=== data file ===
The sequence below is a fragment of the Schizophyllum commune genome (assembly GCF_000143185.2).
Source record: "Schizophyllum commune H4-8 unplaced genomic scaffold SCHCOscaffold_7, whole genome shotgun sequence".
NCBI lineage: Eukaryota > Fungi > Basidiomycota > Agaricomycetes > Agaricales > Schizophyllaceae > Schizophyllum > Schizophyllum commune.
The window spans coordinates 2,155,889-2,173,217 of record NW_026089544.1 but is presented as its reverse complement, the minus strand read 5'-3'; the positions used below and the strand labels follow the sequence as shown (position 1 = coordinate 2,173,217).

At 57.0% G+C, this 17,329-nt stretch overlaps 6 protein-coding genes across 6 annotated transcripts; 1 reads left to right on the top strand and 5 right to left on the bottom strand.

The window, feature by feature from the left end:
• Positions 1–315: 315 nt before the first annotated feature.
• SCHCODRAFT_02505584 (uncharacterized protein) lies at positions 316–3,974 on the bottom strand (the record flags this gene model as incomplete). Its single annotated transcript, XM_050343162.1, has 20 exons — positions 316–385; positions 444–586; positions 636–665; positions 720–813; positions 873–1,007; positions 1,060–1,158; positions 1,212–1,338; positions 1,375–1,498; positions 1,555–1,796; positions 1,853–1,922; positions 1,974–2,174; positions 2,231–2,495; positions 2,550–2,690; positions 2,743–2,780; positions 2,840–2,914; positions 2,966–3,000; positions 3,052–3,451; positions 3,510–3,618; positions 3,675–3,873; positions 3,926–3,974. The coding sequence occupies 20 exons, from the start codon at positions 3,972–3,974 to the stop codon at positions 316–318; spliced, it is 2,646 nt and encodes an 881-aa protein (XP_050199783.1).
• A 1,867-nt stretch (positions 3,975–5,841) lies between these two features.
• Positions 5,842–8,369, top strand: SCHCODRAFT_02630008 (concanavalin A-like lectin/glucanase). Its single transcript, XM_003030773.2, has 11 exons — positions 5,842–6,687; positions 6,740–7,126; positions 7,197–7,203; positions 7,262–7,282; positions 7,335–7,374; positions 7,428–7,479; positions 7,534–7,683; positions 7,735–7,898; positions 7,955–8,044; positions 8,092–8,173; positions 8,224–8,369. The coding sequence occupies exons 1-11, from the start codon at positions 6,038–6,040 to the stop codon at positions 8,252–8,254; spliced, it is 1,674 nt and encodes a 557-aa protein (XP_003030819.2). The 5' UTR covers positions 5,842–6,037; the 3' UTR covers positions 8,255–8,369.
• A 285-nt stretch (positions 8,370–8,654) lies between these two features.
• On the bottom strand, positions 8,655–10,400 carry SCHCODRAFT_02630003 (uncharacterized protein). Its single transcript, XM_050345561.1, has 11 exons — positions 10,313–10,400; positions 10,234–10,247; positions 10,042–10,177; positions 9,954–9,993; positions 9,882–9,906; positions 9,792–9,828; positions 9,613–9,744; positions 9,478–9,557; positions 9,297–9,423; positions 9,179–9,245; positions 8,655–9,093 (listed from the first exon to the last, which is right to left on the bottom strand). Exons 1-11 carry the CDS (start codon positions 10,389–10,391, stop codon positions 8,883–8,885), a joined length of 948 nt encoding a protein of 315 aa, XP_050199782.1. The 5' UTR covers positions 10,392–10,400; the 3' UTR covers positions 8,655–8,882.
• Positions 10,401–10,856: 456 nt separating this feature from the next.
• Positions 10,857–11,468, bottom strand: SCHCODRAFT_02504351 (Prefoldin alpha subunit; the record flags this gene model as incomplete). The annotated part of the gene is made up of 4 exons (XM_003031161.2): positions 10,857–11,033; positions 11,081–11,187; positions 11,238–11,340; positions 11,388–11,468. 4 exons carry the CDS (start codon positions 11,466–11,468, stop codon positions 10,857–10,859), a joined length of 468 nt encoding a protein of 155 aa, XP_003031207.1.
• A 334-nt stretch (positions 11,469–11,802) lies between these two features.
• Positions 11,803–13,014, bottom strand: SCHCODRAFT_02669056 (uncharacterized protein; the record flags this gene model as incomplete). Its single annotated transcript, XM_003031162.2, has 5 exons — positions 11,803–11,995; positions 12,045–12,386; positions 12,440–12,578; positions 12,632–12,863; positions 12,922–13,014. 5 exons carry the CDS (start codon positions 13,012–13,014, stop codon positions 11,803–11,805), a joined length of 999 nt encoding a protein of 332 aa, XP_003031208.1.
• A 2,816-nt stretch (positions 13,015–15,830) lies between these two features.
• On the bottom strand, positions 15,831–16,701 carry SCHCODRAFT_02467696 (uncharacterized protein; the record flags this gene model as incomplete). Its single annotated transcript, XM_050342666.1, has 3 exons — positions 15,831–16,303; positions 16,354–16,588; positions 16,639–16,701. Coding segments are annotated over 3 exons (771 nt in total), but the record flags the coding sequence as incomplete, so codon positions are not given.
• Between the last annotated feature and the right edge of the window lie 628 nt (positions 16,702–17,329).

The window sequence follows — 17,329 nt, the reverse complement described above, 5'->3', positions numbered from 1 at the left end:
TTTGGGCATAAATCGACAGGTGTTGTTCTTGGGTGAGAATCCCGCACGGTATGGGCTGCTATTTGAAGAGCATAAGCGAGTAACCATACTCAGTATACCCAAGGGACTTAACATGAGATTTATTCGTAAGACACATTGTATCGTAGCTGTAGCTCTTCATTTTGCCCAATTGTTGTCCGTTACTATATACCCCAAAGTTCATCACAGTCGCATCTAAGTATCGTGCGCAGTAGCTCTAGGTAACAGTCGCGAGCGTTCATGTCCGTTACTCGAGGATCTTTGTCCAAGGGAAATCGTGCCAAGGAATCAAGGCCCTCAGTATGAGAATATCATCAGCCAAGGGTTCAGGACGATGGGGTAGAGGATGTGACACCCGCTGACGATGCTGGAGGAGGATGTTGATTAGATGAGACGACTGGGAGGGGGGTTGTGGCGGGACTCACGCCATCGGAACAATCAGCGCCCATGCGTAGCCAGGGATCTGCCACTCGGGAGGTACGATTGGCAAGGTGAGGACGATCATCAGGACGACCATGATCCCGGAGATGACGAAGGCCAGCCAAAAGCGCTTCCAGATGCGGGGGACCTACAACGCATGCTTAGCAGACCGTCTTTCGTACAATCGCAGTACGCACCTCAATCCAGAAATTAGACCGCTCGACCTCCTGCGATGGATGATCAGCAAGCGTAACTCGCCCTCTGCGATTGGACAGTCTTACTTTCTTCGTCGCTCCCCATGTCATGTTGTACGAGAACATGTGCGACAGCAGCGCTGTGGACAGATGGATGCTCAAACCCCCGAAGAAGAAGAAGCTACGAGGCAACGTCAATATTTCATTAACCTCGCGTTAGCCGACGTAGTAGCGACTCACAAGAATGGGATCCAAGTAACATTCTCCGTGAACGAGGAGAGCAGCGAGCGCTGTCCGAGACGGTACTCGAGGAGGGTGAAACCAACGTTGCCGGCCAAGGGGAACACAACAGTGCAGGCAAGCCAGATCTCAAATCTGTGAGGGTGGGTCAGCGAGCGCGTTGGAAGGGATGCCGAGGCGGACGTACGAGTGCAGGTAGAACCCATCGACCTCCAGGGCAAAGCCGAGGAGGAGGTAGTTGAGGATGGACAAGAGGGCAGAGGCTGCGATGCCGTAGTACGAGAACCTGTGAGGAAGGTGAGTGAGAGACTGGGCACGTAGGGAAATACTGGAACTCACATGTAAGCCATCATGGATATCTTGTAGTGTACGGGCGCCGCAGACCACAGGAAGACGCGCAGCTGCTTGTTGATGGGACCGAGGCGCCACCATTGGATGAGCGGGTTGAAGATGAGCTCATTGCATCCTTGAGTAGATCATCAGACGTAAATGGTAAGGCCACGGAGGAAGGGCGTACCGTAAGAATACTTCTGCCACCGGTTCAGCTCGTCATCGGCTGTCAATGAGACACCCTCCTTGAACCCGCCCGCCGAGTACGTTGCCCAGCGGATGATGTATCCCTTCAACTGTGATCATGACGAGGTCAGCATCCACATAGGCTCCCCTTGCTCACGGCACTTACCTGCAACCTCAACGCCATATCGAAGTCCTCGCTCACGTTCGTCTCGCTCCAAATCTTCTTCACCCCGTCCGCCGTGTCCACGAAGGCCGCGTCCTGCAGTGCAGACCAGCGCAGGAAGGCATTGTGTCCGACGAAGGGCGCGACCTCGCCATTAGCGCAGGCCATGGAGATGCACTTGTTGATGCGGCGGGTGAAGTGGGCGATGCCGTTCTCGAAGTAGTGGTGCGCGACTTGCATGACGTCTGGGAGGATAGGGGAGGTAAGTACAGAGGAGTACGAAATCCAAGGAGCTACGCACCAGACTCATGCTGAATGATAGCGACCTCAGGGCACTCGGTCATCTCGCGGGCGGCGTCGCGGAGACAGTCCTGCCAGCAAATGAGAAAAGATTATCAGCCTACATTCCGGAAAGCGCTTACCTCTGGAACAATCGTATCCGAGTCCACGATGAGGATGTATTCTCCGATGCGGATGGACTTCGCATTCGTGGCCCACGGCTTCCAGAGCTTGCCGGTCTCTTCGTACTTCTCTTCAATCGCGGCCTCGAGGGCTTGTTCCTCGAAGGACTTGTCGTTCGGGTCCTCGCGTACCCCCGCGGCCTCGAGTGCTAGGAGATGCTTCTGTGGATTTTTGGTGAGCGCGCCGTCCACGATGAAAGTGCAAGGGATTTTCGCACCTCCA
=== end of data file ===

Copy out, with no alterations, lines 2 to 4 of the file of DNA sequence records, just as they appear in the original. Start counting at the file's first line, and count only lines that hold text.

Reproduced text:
Source record: "Schizophyllum commune H4-8 unplaced genomic scaffold SCHCOscaffold_7, whole genome shotgun sequence".
NCBI lineage: Eukaryota > Fungi > Basidiomycota > Agaricomycetes > Agaricales > Schizophyllaceae > Schizophyllum > Schizophyllum commune.
The window spans coordinates 2,155,889-2,173,217 of record NW_026089544.1 but is presented as its reverse complement, the minus strand read 5'-3'; the positions used below and the strand labels follow the sequence as shown (position 1 = coordinate 2,173,217).